Happy Friday! China has been on holiday since Wednesday in celebration of International Worker's Day. Everyone will be back to work by Monday.

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1 big thing: Harnessing the May 4th anniversary

An audience watches a short film about the May 4th Movement at The Great Hall Of The People on April 30 in Beijing. Photo: Andrea Verdelli/Getty Images

Tomorrow is the 100th anniversary of the May 4th Movement, which sparked the rise of many radical Chinese political and social leaders, and is one of the sensitive events this year that has the PRC government locking things down even more tightly than normal.

Why it matters: At the same time, the Party, which controls the official history of the movement, is again trying to harness the legacy of May 4 for its own goals.

On Tuesday, the Party convened a gathering at the anniversary at which Xi Jinping urged patriotism among youth, striving for brighter China (Xinhua):

The essence of patriotism is having unified love for the country, the Party and socialism, Xi added, urging young Chinese to follow the instructions and guidance of the Party, and remain dedicated to the country and the people.
Young people are also urged to establish belief in Marxism, faith in socialism with Chinese characteristics, as well as confidence in the Chinese Dream of national rejuvenation...
In the new era, the theme and direction of Chinese youth movement and the mission of Chinese young people, Xi said, are to uphold the leadership of the CPC, and work along with the people to realize the two centenary goals and the Chinese Dream of national rejuvenation.

My thought bubble: Be wary of underestimating how many believe in the patriotic and increasingly jingoistic propaganda and Xi's repeated claims that China is closer than it has ever been to national rejuvenation, or of how many sycophants and opportunists there are in a country as large as China who see safety and opportunity in embracing the Party line. 

  • There is also no question that China is closer to national rejuvenation than it has been at any time since the Opium Wars. Omnipresent propaganda based in kernels of truth married to efficient and ruthless security services can be very effective.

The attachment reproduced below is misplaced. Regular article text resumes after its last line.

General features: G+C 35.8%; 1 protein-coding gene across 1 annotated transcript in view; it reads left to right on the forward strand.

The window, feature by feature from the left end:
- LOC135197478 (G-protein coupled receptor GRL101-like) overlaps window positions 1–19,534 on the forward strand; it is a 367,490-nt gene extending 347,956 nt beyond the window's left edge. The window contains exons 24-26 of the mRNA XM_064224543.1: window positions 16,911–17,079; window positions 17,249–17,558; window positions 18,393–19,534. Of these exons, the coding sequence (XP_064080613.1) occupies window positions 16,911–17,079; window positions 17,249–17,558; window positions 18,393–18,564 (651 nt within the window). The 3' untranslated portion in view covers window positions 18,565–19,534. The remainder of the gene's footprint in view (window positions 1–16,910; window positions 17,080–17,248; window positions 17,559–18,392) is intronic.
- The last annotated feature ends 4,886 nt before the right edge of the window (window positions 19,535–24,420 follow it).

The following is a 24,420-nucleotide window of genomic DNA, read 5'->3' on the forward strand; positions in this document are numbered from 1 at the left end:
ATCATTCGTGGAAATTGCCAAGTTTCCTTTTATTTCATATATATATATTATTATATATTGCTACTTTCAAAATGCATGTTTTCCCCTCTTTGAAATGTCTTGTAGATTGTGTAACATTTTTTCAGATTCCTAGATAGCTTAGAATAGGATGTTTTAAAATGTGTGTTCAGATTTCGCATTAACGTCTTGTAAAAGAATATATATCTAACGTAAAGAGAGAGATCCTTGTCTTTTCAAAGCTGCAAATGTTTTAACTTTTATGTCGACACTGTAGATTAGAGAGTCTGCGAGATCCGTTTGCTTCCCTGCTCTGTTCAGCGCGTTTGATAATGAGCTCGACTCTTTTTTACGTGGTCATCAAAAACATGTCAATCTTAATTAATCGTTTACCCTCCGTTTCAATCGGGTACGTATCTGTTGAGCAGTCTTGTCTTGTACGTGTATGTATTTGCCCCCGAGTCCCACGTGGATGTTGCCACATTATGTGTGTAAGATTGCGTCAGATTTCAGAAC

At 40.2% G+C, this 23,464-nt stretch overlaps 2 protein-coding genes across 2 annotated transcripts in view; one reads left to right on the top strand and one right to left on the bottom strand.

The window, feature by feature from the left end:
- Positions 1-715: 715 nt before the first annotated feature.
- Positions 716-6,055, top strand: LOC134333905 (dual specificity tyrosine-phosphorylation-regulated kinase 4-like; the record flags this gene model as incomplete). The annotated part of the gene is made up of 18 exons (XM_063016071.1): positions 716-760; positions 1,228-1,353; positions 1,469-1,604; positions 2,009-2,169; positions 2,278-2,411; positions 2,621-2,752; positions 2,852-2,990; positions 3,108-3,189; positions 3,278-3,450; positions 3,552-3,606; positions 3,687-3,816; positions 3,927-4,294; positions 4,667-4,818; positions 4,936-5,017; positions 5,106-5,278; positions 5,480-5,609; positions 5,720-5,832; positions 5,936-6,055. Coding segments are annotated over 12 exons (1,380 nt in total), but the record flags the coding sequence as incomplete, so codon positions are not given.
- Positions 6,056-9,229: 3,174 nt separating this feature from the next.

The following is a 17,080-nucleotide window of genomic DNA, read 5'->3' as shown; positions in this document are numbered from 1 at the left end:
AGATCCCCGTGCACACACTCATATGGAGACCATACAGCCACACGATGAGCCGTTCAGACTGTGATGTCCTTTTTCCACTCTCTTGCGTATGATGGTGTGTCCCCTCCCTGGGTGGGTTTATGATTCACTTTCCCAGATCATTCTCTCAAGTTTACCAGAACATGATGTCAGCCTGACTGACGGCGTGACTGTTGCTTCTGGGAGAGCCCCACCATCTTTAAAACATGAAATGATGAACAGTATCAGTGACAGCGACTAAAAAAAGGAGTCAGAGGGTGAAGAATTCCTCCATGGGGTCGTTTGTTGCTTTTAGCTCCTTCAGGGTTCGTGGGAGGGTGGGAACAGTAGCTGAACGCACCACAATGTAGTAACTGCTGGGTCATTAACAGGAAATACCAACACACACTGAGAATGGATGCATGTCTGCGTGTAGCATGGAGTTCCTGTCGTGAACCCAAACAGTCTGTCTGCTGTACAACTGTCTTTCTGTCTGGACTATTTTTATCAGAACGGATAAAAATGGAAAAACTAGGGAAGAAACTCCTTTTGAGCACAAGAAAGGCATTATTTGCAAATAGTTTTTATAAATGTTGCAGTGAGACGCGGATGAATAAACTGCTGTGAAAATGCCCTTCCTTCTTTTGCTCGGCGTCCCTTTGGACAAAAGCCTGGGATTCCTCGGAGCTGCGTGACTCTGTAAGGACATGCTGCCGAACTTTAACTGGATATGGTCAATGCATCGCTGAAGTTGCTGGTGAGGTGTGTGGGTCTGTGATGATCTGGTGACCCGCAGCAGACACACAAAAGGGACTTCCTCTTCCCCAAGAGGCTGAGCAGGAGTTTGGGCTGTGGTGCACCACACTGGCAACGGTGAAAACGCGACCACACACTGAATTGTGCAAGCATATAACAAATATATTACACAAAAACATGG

Go deeper: Xi Praises a Student Protest in China. From 100 Years Ago. - The New York Times and Why Does a Student Protest Held a Century Ago Still Matter in China? - The New York Times

2. The latest on the U.S.-China trade talks

Speculation is again building that the U.S. and China are on the verge of a trade deal. USTR head Robert Lighthizer and Treasury Secretary were in Beijing earlier this week, and Liu He is leading a large delegation to Washington next week.

Between the lines: There is so much noise about the talks, it does seem the two sides are closer to a deal, but it is by no means done.

What we're hearing: The PRC side, at least, is starting to plan for a possible mid-June state visit by Xi to the U.S. to seal a deal.

One thing to watch: Frontline's "The inside story of President Trump’s gamble to confront China over trade," airing on May 7, with a cameo by yours truly.

Go deeper: If the U.S. and China Make a Trade Deal, Then What? | ChinaFile Conversation

3. The Pentagon's "China Military Power" report

The Pentagon is required by Congress to issue a report on China's military power annually. The 2019 version came out Thursday. The excutive summary states China's strategy as:

Over the coming decades, they are focused on realizing a powerful and prosperous China that is equipped with a “world-class” military, securing China’s status as a great power with the aim of emerging as the preeminent power in the Indo-Pacific region.

This year's report included sections on influence operations and China in the Arctic. From the summary of the influence operations section:

A cornerstone of China’s strategy includes appealing to overseas Chinese citizens or ethnic Chinese citizens of other countries to advance CCP objectives through soft power or, sometimes, coercion and blackmail. Furthermore, China harnesses academia and educational institutions, think tanks, and state-run media to advance China’s security interests.
China’s foreign influence activities are [predominantly] focused on establishing and maintaining power brokers within a foreign government to promote policies that China believes will facilitate China’s rise.

Why it matters: The trade negotiations are one of the easier aspects of U.S.-China relations, and this report is another reminder that even if there is a trade deal, the broader relationship will only feature intensifying strategic competition.

4. Silicon Valley's "sudden paranoia"

From Mike Allen's must-read Axios AM (sign up here):

Toughened Treasury Department (CFIUS) reviews are "becoming a geopolitical minefield for venture capitalists and startups," Vox's Teddy Schleifer reports:

  • "Even foreign investors who have no China connections suddenly have to jump through hoops that they didn’t have to six months ago."